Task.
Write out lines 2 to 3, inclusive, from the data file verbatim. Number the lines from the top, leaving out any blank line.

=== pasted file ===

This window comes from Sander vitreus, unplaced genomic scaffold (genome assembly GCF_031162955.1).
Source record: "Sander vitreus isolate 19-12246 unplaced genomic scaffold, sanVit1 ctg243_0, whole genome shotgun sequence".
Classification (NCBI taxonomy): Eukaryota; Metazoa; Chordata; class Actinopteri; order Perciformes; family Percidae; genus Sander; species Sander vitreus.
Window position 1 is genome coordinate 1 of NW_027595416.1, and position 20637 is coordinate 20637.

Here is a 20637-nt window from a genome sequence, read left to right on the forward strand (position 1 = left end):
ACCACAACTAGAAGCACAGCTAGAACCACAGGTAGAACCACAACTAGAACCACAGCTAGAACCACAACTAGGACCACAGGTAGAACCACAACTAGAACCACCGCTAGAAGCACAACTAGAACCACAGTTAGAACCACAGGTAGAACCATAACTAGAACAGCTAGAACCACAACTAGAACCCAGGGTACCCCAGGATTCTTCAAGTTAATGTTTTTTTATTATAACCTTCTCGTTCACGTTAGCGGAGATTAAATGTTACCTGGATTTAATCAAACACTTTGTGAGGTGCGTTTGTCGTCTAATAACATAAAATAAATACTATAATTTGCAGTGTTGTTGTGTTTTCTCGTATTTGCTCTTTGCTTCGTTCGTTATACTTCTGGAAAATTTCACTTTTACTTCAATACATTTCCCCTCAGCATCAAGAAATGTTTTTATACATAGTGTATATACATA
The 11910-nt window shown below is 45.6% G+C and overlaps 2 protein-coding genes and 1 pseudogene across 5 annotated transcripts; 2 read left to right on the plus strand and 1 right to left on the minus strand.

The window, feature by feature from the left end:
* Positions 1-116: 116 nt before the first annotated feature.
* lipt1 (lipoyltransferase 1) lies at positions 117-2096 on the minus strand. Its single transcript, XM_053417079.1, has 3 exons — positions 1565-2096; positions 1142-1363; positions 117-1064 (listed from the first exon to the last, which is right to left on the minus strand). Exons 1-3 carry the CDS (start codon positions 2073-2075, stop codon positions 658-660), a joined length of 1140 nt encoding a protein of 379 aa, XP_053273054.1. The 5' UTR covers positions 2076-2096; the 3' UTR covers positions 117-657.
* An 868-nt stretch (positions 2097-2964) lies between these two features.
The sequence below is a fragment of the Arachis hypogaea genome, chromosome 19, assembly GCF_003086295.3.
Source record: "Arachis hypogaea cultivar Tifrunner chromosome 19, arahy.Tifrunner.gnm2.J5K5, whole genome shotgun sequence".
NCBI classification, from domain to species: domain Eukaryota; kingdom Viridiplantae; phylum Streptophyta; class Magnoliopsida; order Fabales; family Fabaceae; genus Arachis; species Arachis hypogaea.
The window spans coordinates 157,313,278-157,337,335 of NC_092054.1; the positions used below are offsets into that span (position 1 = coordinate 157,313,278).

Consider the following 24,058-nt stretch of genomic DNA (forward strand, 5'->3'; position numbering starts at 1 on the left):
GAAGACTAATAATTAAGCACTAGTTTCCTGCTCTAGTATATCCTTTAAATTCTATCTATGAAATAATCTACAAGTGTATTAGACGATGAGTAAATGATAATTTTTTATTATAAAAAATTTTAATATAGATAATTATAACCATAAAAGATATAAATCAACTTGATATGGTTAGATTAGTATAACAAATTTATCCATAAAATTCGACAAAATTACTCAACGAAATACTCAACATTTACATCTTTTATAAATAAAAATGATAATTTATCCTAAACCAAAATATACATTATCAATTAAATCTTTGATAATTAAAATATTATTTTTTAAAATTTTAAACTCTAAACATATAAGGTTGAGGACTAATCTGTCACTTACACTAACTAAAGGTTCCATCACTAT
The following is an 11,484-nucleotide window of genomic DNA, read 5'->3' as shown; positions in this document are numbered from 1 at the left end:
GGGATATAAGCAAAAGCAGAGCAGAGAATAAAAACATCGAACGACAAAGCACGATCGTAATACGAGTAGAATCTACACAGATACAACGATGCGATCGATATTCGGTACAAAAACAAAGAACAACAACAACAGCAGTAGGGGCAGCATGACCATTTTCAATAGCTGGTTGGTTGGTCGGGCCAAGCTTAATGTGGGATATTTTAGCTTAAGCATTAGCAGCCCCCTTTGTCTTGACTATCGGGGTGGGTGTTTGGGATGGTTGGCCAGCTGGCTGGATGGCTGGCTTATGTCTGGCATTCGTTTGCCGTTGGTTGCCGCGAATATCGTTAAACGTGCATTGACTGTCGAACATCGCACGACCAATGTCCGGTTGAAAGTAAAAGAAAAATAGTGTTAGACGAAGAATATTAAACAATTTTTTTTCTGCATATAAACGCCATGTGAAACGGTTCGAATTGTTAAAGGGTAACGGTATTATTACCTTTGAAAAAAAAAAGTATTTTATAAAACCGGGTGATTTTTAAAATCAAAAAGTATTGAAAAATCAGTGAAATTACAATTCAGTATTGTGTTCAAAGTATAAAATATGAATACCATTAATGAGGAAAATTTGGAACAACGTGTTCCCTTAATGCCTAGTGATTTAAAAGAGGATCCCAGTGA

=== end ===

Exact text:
Source record: "Sander vitreus isolate 19-12246 unplaced genomic scaffold, sanVit1 ctg243_0, whole genome shotgun sequence".
Classification (NCBI taxonomy): Eukaryota; Metazoa; Chordata; class Actinopteri; order Perciformes; family Percidae; genus Sander; species Sander vitreus.